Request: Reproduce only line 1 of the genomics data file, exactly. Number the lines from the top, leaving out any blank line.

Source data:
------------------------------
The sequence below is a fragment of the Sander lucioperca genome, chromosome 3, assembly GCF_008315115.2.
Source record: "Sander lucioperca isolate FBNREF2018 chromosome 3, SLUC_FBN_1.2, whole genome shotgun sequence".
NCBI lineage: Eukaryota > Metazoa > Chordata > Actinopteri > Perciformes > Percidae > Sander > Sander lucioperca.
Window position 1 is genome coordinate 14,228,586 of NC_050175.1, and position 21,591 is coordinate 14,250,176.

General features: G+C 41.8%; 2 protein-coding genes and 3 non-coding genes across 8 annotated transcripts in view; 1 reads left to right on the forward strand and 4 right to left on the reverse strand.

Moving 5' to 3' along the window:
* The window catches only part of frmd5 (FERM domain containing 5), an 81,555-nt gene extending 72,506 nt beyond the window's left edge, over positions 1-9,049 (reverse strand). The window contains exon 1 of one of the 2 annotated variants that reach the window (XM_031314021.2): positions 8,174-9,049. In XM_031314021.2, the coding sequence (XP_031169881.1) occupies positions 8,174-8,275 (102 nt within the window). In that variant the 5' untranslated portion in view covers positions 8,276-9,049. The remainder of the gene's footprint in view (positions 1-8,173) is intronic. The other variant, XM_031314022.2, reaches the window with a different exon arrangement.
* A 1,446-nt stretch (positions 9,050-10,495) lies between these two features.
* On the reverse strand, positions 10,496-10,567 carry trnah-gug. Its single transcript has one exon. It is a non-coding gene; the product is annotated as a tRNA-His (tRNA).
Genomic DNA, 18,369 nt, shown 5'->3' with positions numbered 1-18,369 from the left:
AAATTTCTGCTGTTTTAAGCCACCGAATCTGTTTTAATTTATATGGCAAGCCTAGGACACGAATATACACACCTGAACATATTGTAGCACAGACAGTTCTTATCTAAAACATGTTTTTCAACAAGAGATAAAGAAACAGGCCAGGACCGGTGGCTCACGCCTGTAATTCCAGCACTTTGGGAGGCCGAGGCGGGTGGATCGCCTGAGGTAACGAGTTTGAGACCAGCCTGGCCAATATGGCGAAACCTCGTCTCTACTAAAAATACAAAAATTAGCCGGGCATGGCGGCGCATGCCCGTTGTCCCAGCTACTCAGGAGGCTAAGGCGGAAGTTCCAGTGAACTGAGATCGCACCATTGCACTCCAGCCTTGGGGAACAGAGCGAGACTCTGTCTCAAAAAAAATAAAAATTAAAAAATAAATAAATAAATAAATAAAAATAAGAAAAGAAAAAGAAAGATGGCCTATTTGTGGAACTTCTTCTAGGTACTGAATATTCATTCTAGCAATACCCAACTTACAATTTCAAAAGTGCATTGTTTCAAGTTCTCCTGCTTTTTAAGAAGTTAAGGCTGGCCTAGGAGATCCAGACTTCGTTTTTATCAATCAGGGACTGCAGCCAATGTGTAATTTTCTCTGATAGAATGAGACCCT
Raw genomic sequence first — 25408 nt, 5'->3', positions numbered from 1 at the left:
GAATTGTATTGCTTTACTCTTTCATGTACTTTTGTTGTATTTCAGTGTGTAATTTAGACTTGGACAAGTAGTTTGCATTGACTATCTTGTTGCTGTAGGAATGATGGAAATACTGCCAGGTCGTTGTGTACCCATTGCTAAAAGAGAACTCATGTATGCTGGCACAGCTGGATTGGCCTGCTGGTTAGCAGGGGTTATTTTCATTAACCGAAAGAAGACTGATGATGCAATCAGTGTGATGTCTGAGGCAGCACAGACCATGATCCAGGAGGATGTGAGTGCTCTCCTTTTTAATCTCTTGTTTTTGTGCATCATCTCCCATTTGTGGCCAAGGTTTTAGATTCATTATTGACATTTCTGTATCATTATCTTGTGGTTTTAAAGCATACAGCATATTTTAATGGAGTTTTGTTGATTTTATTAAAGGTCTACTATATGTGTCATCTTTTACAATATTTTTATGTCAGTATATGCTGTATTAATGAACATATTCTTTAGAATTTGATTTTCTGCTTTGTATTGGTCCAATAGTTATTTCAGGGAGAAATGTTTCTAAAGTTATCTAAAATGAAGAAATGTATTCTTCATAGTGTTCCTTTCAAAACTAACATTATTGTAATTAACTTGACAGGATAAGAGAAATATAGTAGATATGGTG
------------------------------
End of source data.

The sequence below is a fragment of the Sander lucioperca genome, chromosome 3, assembly GCF_008315115.2.